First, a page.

Look, I’m as much in favor of preventing cruelty to animals as the next guy, and if it seems appropriate to the majority in any given state to pass laws saying that cows can’t be kept in a pen so small they can’t sit down, chickens have to be able to flap their wings, etc., that’s fine.  It’s one thing to be in favor of treating our animal chattels humanely, but it’s quite another to say that animals are morally or metaphysically our equals.  They’re not.  I won’t try to get into that whole discussion here, but I will ask, for anyone inclined to go down PETA’s path, how far are you willing to go?  If meat is murder, and killing silkworms is murder, is stepping on an ant or a worm on the sidewalk murder?  If a worm is on the same level as a human being, why limit your compassion to the animal kingdom?  Isn’t that just another arbitrary boundary?  Is baking bread murder?  It slaughters billions of innocent yeast cells.  What about washing hands and killing all those bacteria?  If meat is murder, do we have a moral obligation to send police out into the African veldt to keep the lion from preying on the zebra?

Or think of it this way.  Maddox (formerly of maddox.xmission.com) once pointed out—in what may be the only time he has ever seriously cited a source—that modern harvesting equipment kills huge numbers of field animals every year.  (Warning: Maddox is funny but vulgar.  Here’s his article about whether vegetarianism is murder.  The source he cites is Time magazine, this article, on this page.)  Anyway, do we need a source?  Long before modern farming machinery, Robert Burns famously described inadvertently almost killing a mouse while plowing a field, in his ode “To a Mouse”.  Do you believe that agriculture is a grave societal evil, on the order of genocide or slavery?  Should we ban the motorized combine, and even the simple eighteenth-century plough, with all deliberate speed?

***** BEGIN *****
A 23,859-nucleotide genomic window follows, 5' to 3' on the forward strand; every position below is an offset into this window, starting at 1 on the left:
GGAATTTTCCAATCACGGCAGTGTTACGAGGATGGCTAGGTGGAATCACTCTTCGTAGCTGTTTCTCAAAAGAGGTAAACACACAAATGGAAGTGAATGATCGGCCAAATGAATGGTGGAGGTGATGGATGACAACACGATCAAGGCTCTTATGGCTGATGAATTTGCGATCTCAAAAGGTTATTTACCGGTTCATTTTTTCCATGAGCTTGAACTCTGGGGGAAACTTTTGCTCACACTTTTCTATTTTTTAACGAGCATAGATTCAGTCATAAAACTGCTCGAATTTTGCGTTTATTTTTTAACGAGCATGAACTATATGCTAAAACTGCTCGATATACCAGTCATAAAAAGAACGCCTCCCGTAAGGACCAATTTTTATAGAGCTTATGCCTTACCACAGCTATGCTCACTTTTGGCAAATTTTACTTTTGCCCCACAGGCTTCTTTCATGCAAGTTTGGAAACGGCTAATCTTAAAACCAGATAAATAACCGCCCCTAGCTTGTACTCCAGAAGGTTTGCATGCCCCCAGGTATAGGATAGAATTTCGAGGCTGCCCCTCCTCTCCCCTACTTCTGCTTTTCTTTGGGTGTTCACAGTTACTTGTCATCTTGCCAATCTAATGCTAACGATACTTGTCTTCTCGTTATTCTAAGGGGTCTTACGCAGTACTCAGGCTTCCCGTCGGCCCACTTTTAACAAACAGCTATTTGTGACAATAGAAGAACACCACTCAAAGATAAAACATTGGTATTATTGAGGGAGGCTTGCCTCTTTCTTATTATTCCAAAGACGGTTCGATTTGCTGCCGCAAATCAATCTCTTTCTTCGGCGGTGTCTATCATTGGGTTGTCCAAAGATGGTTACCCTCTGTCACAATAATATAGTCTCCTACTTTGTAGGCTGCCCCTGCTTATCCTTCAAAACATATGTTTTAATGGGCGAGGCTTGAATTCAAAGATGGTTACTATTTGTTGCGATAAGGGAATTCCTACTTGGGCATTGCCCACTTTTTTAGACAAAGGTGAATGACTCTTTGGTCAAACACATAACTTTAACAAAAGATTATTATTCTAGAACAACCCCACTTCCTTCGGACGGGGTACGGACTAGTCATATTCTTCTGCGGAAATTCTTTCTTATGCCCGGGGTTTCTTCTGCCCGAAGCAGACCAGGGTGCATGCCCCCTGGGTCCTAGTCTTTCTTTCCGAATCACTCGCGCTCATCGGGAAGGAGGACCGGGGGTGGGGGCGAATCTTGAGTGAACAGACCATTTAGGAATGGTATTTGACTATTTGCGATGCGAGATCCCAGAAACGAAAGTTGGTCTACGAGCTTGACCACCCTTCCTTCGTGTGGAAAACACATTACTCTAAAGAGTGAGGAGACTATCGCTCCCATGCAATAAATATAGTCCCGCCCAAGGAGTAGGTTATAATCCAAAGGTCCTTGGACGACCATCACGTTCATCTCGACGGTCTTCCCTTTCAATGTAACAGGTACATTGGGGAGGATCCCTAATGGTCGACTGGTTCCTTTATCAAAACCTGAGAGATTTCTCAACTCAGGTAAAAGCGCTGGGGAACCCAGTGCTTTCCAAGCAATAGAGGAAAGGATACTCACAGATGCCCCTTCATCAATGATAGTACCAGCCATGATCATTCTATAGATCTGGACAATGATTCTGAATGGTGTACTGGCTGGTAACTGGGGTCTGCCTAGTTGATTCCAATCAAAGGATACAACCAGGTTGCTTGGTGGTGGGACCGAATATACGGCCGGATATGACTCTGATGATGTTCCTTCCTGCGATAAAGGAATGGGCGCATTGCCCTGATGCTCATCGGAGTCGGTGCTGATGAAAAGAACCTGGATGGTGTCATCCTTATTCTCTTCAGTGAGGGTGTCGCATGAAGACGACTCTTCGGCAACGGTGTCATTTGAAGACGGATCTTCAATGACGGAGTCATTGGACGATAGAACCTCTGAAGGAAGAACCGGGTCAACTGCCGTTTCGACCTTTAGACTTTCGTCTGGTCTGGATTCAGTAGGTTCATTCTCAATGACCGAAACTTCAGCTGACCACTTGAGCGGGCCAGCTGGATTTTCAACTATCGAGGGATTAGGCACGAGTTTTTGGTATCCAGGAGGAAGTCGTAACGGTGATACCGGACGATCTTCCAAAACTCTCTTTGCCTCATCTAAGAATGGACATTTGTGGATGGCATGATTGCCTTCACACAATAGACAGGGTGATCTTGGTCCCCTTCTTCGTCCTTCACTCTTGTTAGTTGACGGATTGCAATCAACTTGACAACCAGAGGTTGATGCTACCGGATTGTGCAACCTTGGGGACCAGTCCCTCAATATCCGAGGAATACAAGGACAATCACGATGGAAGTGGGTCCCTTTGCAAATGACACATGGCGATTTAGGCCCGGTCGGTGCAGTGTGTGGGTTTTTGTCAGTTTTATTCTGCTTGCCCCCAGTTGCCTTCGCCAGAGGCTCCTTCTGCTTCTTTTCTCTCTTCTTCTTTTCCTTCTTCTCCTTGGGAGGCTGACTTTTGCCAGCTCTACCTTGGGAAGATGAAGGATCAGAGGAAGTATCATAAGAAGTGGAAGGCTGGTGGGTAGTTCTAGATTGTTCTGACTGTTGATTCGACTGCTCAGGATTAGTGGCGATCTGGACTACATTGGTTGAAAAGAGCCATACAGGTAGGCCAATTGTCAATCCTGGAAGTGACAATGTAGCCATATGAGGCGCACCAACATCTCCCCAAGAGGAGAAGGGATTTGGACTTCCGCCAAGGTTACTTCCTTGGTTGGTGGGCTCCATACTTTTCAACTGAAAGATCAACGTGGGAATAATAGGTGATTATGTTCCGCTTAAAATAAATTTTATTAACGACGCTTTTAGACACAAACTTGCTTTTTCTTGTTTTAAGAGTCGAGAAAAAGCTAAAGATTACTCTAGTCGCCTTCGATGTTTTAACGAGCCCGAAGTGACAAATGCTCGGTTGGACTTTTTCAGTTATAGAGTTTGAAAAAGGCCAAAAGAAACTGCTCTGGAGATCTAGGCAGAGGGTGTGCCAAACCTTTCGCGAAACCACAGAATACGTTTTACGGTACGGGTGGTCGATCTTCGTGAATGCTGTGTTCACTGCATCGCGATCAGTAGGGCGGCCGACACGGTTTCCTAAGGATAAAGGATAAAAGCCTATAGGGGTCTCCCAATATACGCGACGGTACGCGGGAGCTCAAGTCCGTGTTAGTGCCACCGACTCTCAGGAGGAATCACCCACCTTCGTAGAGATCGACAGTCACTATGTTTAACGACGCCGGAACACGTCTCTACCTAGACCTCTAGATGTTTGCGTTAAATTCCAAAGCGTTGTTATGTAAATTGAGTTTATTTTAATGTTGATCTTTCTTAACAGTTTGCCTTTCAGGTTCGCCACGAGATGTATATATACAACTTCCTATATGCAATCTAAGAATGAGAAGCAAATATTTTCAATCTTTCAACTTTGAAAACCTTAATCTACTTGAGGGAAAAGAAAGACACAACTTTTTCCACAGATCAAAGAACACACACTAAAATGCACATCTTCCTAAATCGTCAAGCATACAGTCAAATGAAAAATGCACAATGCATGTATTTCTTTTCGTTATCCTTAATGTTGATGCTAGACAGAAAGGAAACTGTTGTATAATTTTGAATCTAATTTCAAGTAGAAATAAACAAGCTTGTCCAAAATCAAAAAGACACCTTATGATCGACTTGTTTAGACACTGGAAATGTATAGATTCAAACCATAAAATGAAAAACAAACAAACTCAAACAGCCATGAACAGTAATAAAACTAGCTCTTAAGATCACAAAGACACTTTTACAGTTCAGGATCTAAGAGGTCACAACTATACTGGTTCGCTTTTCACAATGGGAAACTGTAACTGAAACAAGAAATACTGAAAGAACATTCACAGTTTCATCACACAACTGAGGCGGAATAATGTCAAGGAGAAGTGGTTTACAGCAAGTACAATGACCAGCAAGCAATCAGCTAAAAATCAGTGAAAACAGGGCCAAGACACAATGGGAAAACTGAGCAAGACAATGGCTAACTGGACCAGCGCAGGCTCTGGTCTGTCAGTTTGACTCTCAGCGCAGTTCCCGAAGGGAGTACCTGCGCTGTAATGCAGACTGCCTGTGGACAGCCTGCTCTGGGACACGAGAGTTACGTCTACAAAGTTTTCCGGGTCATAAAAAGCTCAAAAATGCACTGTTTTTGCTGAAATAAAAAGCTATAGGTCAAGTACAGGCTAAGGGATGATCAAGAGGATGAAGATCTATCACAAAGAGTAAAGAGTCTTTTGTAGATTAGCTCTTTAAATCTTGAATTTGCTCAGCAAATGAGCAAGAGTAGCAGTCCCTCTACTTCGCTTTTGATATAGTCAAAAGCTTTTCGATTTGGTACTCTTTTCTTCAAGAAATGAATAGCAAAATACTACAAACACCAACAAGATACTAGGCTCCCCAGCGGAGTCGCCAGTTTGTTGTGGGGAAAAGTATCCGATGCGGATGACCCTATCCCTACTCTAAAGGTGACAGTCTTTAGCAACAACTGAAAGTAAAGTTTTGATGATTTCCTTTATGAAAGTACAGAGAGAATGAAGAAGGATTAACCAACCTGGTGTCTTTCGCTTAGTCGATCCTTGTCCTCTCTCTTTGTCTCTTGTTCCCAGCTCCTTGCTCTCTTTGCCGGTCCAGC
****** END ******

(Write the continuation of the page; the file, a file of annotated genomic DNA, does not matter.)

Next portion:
Perhaps the most surprising fact was that there are also objections to PETA that properly have nothing to do with animal “rights”.  At some point, Evan asked, “Is it a victory to get people to reconsider eating meat if you treat women like pieces of it?”  It sounded as if PETA had made a practice of exploiting women (and men’s lust) to sell their product, so to speak (the product being their mad ideology).  Sure enough, the same New Yorker article confirms in plain terms, “Naked women also play a central role in PETA’s demonstrations and advertisements....”